A positive and purpose-driven culture has been a key part of the success of MOD Pizza. And other pizza companies can learn a few lessons from the rapidly growing fast-casual chain.

In its annual Top 200 list this June, Nation’s Restaurant News named Seattle-based MOD as the fastest-growing restaurant chain in the country, followed by Blaze Fast-Fire'd Pizza. MOD experienced stunning 80% year-over-year growth, with total sales topping $270 million. (Blaze posted slightly higher overall sales at $79 million.)

As We First founder/CEO Simon Mainwaring noted in Forbes.com recently, MOD focuses on impact hiring and an inclusive culture that welcomes people who might ordinarily struggle to find employment. The company hires ex-offenders as well as people who have struggled with drug abuse, mental illness, disabilities and homelessness.

“At first glance, hiring disadvantaged people may sound like a business risk,” Mainwaring writes. “However, MOD has found that these people are more appreciative and work harder than others at performing entry-level tasks.”

Related: MOD Pizza Gives Ex-Cons a Second Chance

Impact hiring has also helped brand MOD as a “force for good,” and “in turn, consumers feel good about supporting MOD and purchasing pizza with a purpose, effectively building impact into the act of consumption itself,” according to Mainwaring.

The company has partnered with organizations like the Monarch School, which helps people with autism and ADHD find employment, and Juma Ventures, which works to move young adults out of poverty. When the company opens a new store, it donates 100% of its opening-day sales to a local nonprofit.

The company actively promotes its good deeds—called “Spreading MODness”—on its website. It’s currently working with Generosity Feeds to package 500,000 meals for hungry southern California kids in 2018. As of October 12, the company said it was ‘three-quarters of the way” to meeting that goal.

MOD Pizza also invests in its employees, helping them achieve personal goals—including getting off the street, buying a new home or learning a new skill. “This investment in employees pays off because the people feel like the company cares about them,” Mainwaring explains. “In turn, employees care more about the company. This translates into increased employee dedication, higher productivity and overall positive attitude about work.”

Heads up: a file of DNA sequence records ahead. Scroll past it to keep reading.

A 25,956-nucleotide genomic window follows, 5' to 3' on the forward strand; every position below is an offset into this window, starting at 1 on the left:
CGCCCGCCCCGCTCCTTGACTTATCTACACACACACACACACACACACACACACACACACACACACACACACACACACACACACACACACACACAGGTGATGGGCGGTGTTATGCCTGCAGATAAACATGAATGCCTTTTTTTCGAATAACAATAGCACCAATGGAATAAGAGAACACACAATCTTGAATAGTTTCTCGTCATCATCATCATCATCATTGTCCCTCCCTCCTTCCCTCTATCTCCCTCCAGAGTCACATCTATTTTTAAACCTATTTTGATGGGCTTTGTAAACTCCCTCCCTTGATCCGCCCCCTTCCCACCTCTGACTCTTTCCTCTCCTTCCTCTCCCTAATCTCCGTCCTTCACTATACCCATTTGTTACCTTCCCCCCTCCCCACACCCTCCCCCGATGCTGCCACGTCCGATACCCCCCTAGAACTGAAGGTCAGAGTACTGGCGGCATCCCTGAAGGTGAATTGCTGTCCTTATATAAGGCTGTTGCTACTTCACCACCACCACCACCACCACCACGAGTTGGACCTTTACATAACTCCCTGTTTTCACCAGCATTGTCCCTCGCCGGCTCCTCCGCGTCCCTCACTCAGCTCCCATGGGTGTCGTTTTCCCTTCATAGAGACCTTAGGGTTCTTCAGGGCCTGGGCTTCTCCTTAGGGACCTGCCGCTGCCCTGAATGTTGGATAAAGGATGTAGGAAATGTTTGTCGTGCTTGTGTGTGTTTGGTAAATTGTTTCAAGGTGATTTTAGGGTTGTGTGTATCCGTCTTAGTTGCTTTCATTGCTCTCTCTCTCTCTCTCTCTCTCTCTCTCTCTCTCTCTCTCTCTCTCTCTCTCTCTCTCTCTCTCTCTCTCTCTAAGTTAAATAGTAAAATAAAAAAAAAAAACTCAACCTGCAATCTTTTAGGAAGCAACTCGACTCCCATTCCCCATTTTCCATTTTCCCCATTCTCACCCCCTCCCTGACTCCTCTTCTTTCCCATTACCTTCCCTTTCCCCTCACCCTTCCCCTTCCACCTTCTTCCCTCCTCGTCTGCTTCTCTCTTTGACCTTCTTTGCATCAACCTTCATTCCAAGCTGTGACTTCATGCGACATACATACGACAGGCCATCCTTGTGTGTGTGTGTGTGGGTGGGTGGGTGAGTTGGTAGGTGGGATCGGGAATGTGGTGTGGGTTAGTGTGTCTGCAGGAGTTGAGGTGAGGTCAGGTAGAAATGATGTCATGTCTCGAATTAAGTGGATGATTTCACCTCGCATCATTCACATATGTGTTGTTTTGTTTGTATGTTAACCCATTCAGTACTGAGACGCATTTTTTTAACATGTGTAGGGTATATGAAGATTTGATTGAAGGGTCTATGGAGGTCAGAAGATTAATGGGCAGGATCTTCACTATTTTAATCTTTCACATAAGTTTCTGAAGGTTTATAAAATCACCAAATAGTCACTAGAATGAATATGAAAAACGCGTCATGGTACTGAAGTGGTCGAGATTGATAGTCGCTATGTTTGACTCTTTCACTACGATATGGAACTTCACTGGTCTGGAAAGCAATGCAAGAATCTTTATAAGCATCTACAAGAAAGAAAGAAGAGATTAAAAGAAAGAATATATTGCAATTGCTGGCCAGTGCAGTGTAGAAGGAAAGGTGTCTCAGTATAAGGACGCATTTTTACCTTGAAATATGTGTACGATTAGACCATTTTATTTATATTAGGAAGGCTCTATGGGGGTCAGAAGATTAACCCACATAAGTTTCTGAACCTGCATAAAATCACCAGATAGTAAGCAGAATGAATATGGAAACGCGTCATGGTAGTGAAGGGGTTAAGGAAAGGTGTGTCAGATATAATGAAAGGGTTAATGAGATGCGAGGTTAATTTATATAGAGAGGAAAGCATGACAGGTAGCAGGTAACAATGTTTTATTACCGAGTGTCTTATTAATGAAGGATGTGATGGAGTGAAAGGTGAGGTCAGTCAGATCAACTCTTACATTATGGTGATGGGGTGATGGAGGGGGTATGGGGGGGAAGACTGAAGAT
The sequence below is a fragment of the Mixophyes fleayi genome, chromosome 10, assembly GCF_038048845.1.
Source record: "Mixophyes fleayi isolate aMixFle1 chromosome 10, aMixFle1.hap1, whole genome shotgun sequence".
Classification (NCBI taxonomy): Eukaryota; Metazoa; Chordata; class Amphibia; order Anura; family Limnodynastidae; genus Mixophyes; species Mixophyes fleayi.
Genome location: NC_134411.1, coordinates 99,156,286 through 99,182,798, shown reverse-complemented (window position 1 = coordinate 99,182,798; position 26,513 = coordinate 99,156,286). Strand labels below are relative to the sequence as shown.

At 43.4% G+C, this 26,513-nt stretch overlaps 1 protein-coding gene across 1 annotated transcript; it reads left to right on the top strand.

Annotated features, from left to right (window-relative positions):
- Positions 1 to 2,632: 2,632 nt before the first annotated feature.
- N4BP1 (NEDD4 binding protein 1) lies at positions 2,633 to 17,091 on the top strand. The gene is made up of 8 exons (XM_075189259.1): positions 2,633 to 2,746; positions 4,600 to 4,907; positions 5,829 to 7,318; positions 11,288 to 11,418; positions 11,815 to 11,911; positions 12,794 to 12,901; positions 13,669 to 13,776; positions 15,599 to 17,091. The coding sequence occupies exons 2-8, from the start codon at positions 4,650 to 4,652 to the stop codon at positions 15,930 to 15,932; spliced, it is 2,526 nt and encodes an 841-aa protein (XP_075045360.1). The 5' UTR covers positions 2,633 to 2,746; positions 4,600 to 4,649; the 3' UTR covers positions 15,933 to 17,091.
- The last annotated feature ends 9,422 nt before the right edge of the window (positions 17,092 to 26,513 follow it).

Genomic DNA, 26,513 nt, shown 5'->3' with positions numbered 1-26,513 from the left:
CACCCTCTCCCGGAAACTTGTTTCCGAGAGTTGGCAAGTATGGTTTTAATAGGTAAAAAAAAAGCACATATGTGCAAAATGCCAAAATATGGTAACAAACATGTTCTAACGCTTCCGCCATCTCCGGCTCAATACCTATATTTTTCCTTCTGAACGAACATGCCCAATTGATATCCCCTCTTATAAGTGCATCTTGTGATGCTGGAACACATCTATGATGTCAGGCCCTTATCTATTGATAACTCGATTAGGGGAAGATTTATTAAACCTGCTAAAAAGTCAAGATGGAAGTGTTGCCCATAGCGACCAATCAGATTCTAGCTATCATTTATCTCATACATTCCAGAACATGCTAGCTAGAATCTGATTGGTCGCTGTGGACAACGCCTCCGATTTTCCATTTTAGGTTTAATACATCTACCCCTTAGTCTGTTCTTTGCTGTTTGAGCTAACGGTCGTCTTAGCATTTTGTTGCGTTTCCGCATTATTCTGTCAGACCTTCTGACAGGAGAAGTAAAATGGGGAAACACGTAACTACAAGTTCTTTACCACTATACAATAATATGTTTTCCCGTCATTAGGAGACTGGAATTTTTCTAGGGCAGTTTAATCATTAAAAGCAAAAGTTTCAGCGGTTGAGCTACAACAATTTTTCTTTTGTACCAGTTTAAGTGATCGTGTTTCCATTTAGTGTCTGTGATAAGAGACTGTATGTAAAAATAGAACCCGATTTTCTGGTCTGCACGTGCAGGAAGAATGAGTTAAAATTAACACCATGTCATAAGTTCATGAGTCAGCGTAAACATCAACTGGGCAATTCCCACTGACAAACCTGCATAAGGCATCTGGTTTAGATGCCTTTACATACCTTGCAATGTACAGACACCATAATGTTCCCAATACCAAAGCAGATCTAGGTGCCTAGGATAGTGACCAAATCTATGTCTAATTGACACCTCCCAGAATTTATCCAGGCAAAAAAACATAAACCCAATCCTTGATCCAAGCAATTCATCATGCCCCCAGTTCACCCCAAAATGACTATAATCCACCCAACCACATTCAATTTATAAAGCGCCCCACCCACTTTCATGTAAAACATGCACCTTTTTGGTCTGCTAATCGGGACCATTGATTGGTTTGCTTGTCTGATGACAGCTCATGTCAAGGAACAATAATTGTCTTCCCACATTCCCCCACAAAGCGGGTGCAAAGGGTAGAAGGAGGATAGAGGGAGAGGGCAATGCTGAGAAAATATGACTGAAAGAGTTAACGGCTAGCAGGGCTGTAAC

Scott Svenson, co-founder and CEO of MOD, has said the company is “committed to being a positive influence in the communities in which it operates.” In a previous statement, he said, “We strive to provide people with an opportunity to improve their lives by offering them a job and focusing on where they want to go, not where they have been. By surrounding them with acceptance and opportunity and modeling what it means to do the right thing, we believe we are providing the platform upon which the MOD Squad can thrive.”

As many restaurants face a labor shortage and struggle to compete for and retain reliable employees, socially conscious companies like MOD offer an example of leading from the heart while continually racking up pizza sales and opening new stores. Mainwaring says MOD “took a risk by hiring individuals that have been incarcerated, people with disabilities and others dealing with hardships. This risk paid off by yielding productive and committed employees, building a purposeful brand and empowering its business to become a force for good.”


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